The Megapixel Myth: Why more megapixels don’t necessarily mean better pictures

By: Gadjo Sevilla

October 23, 2015

WYTiphone - 1

By Gadjo Cardenas Sevilla

As smartphones approach the camera quality of standalone point-and-shoots, we’re seeing an exponential increase in megapixel values but does more really mean better?

What makes a good camera? Most might say that megapixels are worth paying for and that larger megapixel capacities can yield better pictures. While this is true for most DSLR and Full Frame cameras, we need to acknowledge that these dedicated cameras have larger sensors and large sensors trump more megapixels.

Smartphone makers have been getting better at incorporating the most features per inch on their cameras. Some boast bigger sensors than other, many tout higher megapixel plus other features (OIS Optical Image Stabilization), HD video record, 4K video recording as well as smart flash features that compensate for low-lighting conditions.


Let’s look at what some of the best smartphones are offering. The iPhone 6S has a new 12 megapixel camera which, while conservative in terms of megapixel size, does yield consistently great photos and videos mostly because the software is so intelligent and fast. The Samsung Galaxy S6 has a 16 megapixel camera, the LG G4 (considered best in class in terms of camera and lens aperture) also has a 16 megapixel camera while the new Moto X Play sports a 21 megapixel camera. Google’s new Nexus 5X and Nexus 6P sport matching 12 megapixel sensors.

Smartphones matching point-and-shoot cameras

We’re actually at a point where smartphones now match, and in some cases surpass, the megapixel count on point-and-shoot cameras as well as many mirrorless cameras that accept interchangeable lenses. We should not confuse the same megapixel count between standalone cameras and smartphones to mean that there’s parity in quality, because there isn’t.

The sensor sizes used in larger point and shoot and mirrorless cameras are usually bigger, which means that they can capture more data but also have more sensor real estate. The limitation of smartphones is the small sensor size which means while you can take 12, 16 or 21 megapixel photos (which are great if you print out your photos or blow them up to focus on details), the trouble is getting noise and poor photo quality.

Software in these smartphones compensates for the limitations of the sensor size, which means each manufacturer pushes their own image processing agenda. This means that each and every photo you take on a smartphone undergoes various in-camera edits and tweaks before you even lay eyes on it.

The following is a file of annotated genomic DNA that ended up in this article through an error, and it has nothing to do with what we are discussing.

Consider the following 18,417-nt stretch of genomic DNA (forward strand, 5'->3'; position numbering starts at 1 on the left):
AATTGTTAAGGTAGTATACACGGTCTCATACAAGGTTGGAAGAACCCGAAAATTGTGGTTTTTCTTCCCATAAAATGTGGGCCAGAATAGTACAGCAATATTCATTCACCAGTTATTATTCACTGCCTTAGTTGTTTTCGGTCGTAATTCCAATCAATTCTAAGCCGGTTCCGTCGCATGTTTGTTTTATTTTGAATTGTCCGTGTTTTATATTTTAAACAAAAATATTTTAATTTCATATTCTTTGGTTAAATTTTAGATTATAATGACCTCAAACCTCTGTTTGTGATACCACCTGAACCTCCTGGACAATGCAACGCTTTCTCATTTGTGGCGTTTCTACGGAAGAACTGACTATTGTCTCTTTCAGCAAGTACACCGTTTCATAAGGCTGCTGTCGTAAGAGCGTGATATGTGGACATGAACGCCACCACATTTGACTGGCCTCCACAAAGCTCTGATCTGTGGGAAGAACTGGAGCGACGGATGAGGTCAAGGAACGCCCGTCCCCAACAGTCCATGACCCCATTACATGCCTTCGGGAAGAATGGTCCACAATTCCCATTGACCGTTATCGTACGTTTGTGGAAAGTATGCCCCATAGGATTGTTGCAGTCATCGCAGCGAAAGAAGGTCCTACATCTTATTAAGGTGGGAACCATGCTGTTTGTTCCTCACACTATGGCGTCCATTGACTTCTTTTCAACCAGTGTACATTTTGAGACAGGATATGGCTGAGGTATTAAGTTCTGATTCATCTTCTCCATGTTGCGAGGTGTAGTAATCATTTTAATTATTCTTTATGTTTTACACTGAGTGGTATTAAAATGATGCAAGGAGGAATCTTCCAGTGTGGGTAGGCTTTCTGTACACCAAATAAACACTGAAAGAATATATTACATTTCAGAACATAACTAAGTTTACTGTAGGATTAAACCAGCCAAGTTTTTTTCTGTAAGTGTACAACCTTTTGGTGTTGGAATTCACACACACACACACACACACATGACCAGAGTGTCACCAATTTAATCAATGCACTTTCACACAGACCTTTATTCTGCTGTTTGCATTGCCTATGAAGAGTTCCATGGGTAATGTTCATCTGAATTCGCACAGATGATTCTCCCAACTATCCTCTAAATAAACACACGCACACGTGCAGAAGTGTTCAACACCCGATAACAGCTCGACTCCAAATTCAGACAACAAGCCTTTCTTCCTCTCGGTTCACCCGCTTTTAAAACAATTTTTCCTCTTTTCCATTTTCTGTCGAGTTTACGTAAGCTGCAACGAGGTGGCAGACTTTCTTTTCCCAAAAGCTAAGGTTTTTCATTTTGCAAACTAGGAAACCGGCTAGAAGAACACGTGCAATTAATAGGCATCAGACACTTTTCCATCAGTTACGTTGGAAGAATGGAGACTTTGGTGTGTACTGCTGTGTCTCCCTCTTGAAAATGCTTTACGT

A Personal Choice


The benefits of having larger megapixel photos is that you have more options to crop, resize, edit and filter. Since you’ve captured a 12 million pixels in one frame, you can zoom in and easily focus on specific parts while still maintaining relative quality.

The downside of larger megapixel sensors is that photos now take up more space on your smartphone. This is a problem if, like with Apple’s iPhone, you have no way to dictate what photo size you want to take, this means every photo you take is at full 12 megapixel resolution and if you’re just sharing photos via email or social media, you’re not really maximizing the larger size of that image.

It becomes up to users to decide which photos to save on their phone and which ones to delete. Sure, there are a lot of cloud services out there that will be happy to back up your phones for access on any device.


More than megapixel capacities, what makes pictures look even better is the quality of the lenses, the depth of field offered by the aperture, the ability to tweak and alter manual controls for specific shooting situations and the software.

Some smartphones excel in in some of these aspects and others don’t, most users either learn to work with their smartphones camera software or they will download apps that they feel can do the job better.  It really is a matter of personal choice.

As someone who takes a lot of photos on phones, some of my best shots were taken years ago on 5 megapixel smartphone cameras because the timing, lighting and framing was right. The newer smartphones do take great photos too and have a lot of practical features so that any level of photographer can capture some memorable and print-ready photos.



Leave a Reply

Your email address will not be published. Required fields are marked *